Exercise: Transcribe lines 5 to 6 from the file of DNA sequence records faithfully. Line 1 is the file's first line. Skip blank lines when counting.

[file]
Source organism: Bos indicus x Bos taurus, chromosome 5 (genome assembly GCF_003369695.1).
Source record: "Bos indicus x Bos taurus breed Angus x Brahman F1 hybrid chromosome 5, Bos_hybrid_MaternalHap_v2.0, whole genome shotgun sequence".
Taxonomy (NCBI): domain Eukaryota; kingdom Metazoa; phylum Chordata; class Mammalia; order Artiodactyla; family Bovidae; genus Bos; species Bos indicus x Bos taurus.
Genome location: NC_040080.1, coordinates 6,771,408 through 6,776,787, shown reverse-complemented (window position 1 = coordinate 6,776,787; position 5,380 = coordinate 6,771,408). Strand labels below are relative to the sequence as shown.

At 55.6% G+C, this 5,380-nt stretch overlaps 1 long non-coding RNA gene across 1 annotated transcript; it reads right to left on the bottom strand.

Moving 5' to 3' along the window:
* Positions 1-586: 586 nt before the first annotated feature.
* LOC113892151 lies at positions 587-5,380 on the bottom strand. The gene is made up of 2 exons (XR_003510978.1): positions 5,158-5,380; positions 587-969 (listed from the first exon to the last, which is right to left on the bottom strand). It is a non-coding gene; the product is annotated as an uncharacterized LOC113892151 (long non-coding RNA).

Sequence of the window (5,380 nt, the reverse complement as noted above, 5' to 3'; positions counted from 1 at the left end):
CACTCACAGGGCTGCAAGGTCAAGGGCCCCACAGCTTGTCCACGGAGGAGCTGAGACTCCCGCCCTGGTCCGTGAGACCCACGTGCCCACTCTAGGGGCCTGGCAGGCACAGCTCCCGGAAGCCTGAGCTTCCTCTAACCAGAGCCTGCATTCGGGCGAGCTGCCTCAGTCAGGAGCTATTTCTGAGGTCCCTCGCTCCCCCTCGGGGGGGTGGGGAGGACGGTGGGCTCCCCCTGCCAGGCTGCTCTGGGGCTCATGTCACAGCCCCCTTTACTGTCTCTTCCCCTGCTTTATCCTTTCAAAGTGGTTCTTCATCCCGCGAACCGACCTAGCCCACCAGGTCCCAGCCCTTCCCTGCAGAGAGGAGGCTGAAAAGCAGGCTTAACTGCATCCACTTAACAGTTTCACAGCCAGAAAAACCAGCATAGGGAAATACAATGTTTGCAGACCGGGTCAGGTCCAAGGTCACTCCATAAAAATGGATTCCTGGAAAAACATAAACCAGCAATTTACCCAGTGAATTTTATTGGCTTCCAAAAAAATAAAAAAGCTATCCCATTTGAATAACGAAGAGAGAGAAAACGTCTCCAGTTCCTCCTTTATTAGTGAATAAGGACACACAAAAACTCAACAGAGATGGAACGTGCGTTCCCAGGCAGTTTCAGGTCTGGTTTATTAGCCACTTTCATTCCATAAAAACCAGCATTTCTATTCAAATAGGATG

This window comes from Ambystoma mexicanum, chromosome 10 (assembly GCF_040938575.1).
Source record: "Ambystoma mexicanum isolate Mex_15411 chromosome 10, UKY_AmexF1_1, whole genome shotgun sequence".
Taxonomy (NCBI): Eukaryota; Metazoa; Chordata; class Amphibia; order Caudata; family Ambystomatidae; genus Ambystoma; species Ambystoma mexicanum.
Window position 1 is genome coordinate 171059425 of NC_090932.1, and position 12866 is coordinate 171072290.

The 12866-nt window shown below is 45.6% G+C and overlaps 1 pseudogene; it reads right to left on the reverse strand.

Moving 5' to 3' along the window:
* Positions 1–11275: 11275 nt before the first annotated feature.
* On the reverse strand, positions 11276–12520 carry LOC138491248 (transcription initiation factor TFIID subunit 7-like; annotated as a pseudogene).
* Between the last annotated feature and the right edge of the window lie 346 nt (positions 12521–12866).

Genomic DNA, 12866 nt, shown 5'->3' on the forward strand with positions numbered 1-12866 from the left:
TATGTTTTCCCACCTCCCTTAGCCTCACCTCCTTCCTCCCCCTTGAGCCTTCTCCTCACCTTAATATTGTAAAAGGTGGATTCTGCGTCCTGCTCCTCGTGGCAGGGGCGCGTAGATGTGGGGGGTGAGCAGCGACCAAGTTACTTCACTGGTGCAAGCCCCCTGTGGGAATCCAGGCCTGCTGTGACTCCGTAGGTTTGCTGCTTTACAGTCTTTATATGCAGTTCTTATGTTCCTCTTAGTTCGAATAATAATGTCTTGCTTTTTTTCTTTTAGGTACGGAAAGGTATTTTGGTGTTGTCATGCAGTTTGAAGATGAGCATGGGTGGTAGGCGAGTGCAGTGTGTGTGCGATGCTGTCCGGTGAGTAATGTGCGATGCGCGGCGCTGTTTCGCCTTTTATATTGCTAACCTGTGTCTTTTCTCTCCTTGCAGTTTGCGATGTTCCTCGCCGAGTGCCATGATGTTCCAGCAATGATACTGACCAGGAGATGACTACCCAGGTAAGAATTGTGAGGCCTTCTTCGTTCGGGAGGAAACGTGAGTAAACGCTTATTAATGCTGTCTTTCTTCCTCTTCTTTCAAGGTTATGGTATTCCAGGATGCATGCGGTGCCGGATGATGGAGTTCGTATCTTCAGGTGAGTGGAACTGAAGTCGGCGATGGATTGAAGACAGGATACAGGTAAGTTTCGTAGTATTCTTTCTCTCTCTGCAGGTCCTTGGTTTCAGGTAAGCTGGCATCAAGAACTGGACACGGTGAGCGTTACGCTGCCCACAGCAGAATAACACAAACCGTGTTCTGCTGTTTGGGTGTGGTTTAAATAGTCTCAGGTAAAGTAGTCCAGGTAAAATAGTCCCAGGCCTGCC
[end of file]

At 55.6% G+C, this 5,380-nt stretch overlaps 1 long non-coding RNA gene across 1 annotated transcript; it reads right to left on the bottom strand.

Moving 5' to 3' along the window: